Nearly 1 million students miss out on advanced classes

Equal Opportunity Schools is working to change that, and make classes more accessible

*This article originally appeared on the WCNC Charlotte website.

CHARLOTTE, N.C. — This article involves commercial content. The products and services featured appear as paid advertising.        

According to Equal Opportunity Schools, or EOS, every year, nearly one million students of color and low-income high school students are ready to take Advanced Placement (AP), International Baccalaureate (IB) and other advanced courses, but these students are not enrolled. 

Equal Opportunity Schools works with schools and districts to deliver a research-based survey that helps schools better understand students’ aspirations, strengths, and barriers to succeeding in advanced coursework. Insights from the survey are used to design an action plan to engage students, cultivating a greater sense of belonging and a support system of trusted adults to ensure they succeed. The result is that more students show an interest in — and sign up for — advanced high school courses.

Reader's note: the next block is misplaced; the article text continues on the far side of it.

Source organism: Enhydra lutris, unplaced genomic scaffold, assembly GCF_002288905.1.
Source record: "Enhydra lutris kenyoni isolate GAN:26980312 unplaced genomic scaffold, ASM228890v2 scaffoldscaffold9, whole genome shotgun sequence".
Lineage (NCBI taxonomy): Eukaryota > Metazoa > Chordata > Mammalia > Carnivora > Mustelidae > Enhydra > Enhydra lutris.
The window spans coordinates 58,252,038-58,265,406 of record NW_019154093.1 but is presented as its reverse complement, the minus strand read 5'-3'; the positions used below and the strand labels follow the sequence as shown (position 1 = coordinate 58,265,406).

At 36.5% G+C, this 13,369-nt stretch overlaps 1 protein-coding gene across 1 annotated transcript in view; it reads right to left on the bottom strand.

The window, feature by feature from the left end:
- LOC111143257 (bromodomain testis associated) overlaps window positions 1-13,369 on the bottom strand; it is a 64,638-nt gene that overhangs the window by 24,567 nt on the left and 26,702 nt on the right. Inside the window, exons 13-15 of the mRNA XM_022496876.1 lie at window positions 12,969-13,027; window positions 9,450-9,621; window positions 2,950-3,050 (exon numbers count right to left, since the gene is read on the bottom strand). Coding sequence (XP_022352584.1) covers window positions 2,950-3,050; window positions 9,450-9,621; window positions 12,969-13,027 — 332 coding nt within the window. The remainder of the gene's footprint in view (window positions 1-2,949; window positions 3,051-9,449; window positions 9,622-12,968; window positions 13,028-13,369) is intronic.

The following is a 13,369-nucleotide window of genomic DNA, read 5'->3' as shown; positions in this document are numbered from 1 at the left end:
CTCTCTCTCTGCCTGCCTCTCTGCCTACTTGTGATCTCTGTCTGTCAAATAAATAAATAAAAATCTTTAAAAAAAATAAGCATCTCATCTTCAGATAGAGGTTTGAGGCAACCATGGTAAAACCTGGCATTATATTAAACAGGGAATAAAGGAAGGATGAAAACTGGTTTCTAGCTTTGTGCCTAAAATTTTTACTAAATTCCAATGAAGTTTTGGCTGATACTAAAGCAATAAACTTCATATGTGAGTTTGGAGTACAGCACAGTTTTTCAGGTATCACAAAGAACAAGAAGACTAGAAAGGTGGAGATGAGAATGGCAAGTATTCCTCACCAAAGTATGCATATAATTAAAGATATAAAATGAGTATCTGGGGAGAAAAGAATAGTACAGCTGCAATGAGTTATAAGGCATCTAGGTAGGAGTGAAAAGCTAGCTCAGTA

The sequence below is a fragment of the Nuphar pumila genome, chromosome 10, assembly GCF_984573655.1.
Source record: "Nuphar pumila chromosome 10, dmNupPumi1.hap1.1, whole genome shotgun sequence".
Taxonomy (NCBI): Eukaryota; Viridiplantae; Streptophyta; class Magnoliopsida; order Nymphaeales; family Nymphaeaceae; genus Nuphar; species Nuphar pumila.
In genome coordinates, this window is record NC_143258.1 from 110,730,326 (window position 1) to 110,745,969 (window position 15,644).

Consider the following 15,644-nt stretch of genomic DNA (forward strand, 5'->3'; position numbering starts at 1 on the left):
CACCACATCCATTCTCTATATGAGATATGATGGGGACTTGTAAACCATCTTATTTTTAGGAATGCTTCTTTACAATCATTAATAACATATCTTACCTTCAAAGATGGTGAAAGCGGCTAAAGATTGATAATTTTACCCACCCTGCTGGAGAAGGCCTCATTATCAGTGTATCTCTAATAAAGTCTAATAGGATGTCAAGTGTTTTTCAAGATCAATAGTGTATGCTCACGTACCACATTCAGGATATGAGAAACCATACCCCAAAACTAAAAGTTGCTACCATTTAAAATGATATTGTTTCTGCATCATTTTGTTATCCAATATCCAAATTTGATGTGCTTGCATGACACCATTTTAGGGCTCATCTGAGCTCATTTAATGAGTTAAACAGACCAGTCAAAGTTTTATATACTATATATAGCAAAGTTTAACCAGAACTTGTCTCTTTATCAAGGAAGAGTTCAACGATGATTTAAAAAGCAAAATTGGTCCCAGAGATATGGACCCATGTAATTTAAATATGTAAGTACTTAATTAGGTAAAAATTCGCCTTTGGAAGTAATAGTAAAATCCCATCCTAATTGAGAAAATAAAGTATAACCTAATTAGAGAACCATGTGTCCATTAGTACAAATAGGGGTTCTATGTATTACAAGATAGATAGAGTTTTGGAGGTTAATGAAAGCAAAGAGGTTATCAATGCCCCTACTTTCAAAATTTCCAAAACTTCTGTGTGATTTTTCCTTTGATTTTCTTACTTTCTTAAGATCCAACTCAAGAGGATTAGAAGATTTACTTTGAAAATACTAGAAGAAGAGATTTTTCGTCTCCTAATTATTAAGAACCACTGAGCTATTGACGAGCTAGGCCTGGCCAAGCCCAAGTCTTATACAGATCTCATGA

As part of the Chan Zuckerberg Initiative’s (CZI) goal to equip teachers with the research, tools and partners they need to center students’ well-being in support of academic achievement and success, they’re committing $3million to Seattle-based nonprofit Equal Opportunity Schools (EOS). EOS partners with school districts nationwide to help identify students from diverse ethnic and socio-economic backgrounds with the potential to succeed advanced high school courses like AP and IB. EOS school partnerships have added more than 53,000 students of color and low-income students to advanced courses.

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